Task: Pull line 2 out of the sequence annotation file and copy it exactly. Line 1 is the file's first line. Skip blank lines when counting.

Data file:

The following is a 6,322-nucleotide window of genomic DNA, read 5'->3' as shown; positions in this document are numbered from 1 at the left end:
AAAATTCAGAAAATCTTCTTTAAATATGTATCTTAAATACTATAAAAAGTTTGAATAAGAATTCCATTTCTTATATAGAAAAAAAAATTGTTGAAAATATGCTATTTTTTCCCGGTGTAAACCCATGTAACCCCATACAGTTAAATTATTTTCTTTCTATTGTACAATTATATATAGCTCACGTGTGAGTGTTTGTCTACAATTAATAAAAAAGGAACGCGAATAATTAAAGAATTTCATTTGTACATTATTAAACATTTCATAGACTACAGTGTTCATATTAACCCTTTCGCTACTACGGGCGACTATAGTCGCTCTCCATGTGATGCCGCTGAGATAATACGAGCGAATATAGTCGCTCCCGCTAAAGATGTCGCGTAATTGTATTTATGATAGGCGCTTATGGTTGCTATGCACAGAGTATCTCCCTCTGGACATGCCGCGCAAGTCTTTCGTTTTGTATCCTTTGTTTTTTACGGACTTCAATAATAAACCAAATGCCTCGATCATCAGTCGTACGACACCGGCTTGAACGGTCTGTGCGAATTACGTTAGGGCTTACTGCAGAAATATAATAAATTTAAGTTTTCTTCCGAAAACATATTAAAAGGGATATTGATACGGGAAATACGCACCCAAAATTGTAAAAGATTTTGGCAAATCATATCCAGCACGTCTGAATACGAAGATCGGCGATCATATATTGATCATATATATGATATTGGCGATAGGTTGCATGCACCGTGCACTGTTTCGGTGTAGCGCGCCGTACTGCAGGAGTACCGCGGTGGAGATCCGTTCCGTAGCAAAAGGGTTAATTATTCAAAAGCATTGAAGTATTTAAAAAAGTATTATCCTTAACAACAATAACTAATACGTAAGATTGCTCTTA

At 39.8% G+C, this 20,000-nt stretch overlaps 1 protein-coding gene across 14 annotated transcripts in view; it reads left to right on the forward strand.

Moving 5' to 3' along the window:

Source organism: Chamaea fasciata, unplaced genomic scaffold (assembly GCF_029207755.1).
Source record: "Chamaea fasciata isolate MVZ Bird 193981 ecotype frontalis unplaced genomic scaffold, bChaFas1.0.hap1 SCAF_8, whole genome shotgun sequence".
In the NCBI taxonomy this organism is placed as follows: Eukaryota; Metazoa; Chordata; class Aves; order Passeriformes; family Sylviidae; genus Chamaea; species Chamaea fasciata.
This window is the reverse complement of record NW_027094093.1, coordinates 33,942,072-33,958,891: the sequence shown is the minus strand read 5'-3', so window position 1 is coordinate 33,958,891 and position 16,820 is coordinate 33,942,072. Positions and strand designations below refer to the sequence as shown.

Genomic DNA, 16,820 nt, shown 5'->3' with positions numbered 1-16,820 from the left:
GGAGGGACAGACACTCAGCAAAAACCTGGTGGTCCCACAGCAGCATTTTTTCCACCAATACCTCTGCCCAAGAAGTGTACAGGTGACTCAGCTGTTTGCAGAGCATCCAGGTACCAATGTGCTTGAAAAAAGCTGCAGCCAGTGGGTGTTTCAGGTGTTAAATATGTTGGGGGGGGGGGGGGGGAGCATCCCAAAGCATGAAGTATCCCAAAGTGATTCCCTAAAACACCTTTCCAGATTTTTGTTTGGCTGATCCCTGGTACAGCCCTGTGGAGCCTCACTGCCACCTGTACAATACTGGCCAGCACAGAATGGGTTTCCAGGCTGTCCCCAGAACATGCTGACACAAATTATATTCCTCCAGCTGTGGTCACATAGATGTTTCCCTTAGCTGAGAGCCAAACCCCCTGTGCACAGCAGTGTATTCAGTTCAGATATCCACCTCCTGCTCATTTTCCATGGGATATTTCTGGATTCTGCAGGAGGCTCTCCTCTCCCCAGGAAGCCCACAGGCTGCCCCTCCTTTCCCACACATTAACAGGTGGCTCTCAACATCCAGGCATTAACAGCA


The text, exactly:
AAAATTCAGAAAATCTTCTTTAAATATGTATCTTAAATACTATAAAAAGTTTGAATAAGAATTCCATTTCTTATATAGAAAAAAAAATTGTTGAAAATATGCTATTTTTTCCCGGTGTAAACCCATGTAACCCCATACAGTTAAATTATTTTCTTTCTATTGTACAATTATATATAGCTCACGTGTGAGTGTTTGTCTACAATTAATAAAAAAGGAACGCGAATAATTAAAGAATTTCATTTGTACATTATTAAACATTTCATAGACTACAGTGTTCATATTAACCCTTTCGCTACTACGGGCGACTATAGTCGCTCTCCATGTGATGCCGCTGAGATAATACGAGCGAATATAGTCGCTCCCGCTAAAGATGTCGCGTAATTGTATTTATGATAGGCGCTTATGGTTGCTATGCACAGAGTATCTCCCTCTGGACATGCCGCGCAAGTCTTTCGTTTTGTATCCTTTGTTTTTTACGGACTTCAATAATAAACCAAATGCCTCGATCATCAGTCGTACGACACCGGCTTGAACGGTCTGTGCGAATTACGTTAGGGCTTACTGCAGAAATATAATAAATTTAAGTTTTCTTCCGAAAACATATTAAAAGGGATATTGATACGGGAAATACGCACCCAAAATTGTAAAAGATTTTGGCAAATCATATCCAGCACGTCTGAATACGAAGATCGGCGATCATATATTGATCATATATATGATATTGGCGATAGGTTGCATGCACCGTGCACTGTTTCGGTGTAGCGCGCCGTACTGCAGGAGTACCGCGGTGGAGATCCGTTCCGTAGCAAAAGGGTTAATTATTCAAAAGCATTGAAGTATTTAAAAAAGTATTATCCTTAACAACAATAACTAATACGTAAGATTGCTCTTA